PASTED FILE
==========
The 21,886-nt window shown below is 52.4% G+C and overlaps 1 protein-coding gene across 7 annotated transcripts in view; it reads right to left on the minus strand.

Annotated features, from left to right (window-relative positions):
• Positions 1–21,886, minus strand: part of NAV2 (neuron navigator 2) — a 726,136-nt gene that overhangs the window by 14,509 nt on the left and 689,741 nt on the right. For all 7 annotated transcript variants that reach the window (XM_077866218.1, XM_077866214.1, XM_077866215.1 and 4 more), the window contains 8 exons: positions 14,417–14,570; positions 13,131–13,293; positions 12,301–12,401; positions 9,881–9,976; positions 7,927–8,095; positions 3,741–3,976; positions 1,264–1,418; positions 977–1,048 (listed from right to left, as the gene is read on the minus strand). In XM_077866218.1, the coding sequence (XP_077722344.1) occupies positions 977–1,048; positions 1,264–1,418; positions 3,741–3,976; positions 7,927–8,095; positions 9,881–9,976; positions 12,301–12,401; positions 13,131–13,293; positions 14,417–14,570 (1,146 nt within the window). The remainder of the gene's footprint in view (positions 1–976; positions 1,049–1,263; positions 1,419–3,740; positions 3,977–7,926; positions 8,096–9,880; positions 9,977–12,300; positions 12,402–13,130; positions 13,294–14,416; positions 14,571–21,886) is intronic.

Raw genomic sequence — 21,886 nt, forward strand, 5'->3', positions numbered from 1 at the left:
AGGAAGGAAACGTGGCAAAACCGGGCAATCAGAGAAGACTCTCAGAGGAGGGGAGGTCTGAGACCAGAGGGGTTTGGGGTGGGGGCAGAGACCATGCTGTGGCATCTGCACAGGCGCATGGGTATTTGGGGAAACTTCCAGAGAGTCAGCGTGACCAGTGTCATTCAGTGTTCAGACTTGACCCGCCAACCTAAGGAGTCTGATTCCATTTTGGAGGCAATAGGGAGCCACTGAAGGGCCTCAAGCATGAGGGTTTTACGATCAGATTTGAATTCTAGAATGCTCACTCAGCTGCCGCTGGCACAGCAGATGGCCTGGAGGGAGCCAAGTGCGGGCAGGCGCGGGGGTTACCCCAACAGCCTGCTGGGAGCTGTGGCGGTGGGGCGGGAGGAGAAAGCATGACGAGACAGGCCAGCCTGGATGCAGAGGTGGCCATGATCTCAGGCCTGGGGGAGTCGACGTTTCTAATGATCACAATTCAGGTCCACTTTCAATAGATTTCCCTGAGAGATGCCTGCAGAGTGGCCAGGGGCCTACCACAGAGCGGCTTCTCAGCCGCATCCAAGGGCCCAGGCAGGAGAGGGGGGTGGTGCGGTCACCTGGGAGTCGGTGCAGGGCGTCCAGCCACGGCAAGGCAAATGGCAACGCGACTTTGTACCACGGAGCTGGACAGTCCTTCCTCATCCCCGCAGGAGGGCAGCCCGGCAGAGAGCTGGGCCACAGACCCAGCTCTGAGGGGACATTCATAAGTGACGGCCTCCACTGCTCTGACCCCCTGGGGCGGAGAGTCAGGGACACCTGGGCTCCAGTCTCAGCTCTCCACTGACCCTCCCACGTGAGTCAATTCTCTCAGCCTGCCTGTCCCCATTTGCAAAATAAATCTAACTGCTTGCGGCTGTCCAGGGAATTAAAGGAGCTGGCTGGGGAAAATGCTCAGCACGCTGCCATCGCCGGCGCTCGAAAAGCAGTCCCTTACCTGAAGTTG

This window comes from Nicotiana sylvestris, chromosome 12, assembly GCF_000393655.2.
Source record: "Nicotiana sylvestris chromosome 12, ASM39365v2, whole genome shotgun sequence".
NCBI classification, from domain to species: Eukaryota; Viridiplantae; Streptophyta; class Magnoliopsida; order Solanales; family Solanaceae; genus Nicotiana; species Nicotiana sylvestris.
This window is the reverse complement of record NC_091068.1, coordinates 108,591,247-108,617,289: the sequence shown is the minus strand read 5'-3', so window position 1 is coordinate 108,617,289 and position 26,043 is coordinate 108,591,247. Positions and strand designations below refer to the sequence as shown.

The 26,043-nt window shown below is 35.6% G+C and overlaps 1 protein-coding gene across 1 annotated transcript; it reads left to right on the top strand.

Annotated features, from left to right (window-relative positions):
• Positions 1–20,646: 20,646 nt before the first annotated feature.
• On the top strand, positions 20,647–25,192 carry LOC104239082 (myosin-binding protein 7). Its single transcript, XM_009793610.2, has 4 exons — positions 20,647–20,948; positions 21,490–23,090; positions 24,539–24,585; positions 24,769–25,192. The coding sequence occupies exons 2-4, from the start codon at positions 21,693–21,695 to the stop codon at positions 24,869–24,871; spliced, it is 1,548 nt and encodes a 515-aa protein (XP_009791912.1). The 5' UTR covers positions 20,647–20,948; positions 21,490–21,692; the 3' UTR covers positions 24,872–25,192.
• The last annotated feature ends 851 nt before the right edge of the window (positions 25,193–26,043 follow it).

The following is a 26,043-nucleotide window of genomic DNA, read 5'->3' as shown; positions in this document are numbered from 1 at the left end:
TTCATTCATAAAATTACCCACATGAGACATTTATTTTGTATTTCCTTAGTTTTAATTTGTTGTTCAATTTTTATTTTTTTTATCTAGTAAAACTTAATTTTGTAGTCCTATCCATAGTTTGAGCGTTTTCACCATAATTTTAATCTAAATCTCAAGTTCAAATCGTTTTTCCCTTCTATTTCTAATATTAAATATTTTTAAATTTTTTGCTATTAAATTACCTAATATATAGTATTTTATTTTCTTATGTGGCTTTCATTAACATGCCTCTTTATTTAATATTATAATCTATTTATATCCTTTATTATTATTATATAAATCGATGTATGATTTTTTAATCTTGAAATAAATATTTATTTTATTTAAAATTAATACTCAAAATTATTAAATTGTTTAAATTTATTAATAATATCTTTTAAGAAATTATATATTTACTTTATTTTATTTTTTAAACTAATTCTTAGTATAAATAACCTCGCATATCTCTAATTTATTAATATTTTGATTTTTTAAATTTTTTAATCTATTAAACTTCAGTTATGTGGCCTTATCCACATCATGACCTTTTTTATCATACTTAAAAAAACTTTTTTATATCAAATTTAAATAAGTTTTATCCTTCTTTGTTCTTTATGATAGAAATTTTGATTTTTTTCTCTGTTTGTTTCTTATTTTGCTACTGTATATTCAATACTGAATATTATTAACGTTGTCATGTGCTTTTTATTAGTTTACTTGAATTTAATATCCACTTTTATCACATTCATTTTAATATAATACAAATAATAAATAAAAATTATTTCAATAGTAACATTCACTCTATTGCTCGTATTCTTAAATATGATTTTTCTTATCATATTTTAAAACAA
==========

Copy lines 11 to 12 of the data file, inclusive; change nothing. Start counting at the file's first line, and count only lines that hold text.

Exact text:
Annotated features, from left to right (window-relative positions):
• Positions 1–20,646: 20,646 nt before the first annotated feature.